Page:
• There is a consensus that these policies drive investment into gold purely due to inflation-risk impact. We believe that there is not one but four principal factors that provide further support to the investment case for gold:
    • Inflation risk
    • Medium-term tail-risk from imbalances
    • Currency debasement and uncertainty
    • Low real rates and emerging market real rate differential

Source: World Gold Council Q3 Report

If you want to see more of the details we recommend you click on this link World Gold Council Q3 Report to read more.

What this means for self directed IRAs

The report shows that if our recommendations for buying and holding gold over the last quarter, you would have realized a 11.1% return on investment. The report supports our commentaries regarding central banks, QE and inflation concerns. These trends are not reversing, but continuing and strengthening.

Those self directed IRA accounts with precious metals have been positioned well and have seen significant returns. For those self directed IRA investors not holding metals or not holding a balanced portfolio of metals, should take note.

Self Directed IRA recommendations for precious metals IRAs

We still recommend buying and accumulating metals in your self directed IRA. You should check your portfolio balance and exposure to precious metals to insure a proper allocation.

For those of you with the correct balance of metal, we recommend to continue holding your metals positions.

Disclaimer: The information provided is for educational purposes only and are not a solicitation or offering of an investment, investment advice, or tax advice. You should consult with your tax, legal or financial advisor to determine the suitability of any investments made with a self directed IRA account.

Inflation Shows Its Taking Hold And What This Means For Self Directed IRAs

Sunday, October 14th, 2012

Wholesale inflation shows that prices increased by 4.7% for energy related goods and 0.2% for food. That is a total of 4.9% annual increase in the price of energy and foods. Core inflation (what the good ‘ol Fed and government uses) shows around 2.3%.

What does this mean?

What these numbers reflect is:

1. Inflation that the average Joe lunch bucket experiences is much higher than what the government tells us.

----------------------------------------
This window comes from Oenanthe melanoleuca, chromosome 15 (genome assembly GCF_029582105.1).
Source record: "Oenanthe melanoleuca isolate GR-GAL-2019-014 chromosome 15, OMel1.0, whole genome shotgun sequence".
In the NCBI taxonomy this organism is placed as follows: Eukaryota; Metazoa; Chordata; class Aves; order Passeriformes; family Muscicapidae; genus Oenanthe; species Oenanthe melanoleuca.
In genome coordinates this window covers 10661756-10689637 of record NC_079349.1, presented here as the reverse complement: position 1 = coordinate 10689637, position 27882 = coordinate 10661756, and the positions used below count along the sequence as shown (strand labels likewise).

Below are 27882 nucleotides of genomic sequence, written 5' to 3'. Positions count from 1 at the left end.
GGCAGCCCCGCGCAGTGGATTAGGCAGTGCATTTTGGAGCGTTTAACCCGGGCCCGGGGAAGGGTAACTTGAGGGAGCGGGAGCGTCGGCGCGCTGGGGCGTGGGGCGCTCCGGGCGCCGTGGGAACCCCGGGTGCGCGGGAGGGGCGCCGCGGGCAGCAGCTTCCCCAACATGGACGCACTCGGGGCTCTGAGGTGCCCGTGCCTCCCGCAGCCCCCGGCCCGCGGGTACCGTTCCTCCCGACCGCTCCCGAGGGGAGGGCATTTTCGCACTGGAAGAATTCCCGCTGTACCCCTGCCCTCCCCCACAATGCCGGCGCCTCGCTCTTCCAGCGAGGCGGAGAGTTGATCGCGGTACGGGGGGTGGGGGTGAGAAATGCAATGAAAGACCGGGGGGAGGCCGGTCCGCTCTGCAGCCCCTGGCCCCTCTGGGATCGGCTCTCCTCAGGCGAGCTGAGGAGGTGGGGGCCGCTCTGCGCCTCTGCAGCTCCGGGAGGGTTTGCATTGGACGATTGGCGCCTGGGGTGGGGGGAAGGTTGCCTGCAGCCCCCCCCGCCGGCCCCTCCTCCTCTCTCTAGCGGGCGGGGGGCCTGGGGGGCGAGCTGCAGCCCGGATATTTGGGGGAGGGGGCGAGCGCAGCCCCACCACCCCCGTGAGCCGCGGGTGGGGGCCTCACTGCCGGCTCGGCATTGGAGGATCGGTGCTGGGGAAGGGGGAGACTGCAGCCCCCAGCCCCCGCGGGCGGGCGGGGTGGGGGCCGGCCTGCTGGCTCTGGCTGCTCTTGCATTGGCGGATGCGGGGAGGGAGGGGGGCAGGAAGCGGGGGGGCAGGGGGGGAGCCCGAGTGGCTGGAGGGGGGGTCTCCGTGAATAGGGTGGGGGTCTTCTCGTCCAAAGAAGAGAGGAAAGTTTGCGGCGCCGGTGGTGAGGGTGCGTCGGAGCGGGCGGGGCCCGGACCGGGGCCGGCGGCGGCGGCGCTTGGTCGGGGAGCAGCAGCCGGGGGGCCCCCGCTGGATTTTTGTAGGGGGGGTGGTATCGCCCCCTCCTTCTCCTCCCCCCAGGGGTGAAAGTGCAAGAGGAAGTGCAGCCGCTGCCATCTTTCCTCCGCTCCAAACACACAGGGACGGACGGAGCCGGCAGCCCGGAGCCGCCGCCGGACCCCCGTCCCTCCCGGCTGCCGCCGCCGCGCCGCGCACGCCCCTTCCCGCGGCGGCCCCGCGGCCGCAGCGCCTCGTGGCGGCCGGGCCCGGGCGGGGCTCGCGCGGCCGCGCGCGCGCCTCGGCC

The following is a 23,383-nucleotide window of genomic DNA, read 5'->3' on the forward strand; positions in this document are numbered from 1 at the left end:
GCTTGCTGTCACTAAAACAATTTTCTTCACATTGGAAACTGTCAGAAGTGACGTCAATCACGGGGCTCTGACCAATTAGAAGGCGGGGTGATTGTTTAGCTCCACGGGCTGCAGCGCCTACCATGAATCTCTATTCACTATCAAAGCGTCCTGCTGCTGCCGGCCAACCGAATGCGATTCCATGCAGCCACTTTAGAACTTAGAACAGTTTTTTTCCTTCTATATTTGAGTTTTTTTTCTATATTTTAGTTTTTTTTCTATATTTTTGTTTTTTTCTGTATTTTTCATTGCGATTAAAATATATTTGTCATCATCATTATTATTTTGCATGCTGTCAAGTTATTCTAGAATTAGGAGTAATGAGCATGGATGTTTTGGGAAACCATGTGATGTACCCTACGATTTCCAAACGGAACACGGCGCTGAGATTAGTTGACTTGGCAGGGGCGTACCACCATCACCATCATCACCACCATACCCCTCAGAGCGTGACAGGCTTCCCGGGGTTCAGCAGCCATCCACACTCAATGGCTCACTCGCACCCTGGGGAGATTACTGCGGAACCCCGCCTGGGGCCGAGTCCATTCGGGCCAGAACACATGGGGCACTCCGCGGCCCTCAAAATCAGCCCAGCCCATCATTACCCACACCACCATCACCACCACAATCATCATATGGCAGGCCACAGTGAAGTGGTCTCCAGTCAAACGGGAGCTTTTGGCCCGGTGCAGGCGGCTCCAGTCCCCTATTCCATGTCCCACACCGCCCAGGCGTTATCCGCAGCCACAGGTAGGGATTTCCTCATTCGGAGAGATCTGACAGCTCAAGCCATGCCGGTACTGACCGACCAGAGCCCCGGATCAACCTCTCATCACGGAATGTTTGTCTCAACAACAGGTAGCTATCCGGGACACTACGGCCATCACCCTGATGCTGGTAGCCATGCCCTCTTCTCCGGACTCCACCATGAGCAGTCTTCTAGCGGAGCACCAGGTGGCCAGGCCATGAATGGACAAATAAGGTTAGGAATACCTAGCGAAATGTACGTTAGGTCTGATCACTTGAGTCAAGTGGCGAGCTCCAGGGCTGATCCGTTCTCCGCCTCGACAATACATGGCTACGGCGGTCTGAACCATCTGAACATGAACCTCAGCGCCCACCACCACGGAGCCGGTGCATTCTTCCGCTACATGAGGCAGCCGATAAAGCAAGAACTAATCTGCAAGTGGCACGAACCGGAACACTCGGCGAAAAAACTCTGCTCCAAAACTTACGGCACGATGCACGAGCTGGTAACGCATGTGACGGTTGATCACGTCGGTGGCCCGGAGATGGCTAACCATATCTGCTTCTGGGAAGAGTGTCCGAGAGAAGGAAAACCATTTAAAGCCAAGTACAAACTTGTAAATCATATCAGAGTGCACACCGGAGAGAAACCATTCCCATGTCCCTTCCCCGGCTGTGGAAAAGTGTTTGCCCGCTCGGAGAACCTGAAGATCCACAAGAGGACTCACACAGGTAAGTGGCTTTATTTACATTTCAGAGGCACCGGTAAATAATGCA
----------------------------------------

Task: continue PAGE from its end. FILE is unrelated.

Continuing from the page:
2. Inflation is quite large and significant

The Fed and the President continue to attempt to tell us that they are implementing policies that are going to fix the economy (a/k/a jobs, employment). Yet, they report false, misleading numbers that do not match what we see and experience when we engage in the economy (buying goods and services – getting stuff).

The numbers show that inflation is running at something like 6-7% per year when you factor energy and food. For some inexplicable reason, the government does not think those things count when measuring inflation. However, consumers are experiencing these levels of inflation. Additionally, incomes are not anywhere near these annual levels of increases. Compound this with the fact that savers (low risk investors, retired people,, etc) cannot even make 1/2% of interest in their savings due to the government’s low interest policies.

Self Directed IRA investment recommendations

Despite what many on Wall Street and the government tell you, precious metals continue to be a must have in your self directed IRA account. Metals are the ultimate inflation hedge.

Hard assets in your self directed IRA are also critical. We continue to recommend that people hold tangible investments such as loans, real estate, tax liens, deeds of trust, or small business ownership. These assets will be held away from the direct manipulation of Wall Street and the government. These are investments that you know and understand.

Disclaimer: The information provided is for educational purposes only and are not a solicitation or offering of an investment, investment advice, or tax advice. You should consult with your tax, legal or financial advisor to determine the suitability of any investments made with a self directed IRA account.